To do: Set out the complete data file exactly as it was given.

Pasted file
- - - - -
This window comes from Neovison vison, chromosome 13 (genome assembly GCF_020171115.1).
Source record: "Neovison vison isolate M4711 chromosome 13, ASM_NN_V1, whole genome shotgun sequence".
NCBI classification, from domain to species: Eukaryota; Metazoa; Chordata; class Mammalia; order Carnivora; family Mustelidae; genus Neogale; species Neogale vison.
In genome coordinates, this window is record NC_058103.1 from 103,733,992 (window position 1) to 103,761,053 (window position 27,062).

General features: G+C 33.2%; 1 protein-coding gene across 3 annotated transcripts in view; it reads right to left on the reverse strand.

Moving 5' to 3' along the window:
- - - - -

This window comes from Neovison vison, chromosome 13 (genome assembly GCF_020171115.1).
Source record: "Neovison vison isolate M4711 chromosome 13, ASM_NN_V1, whole genome shotgun sequence".
NCBI classification, from domain to species: Eukaryota; Metazoa; Chordata; class Mammalia; order Carnivora; family Mustelidae; genus Neogale; species Neogale vison.
In genome coordinates, this window is record NC_058103.1 from 103,733,992 (window position 1) to 103,761,053 (window position 27,062).

General features: G+C 33.2%; 1 protein-coding gene across 3 annotated transcripts in view; it reads right to left on the reverse strand.

Moving 5' to 3' along the window: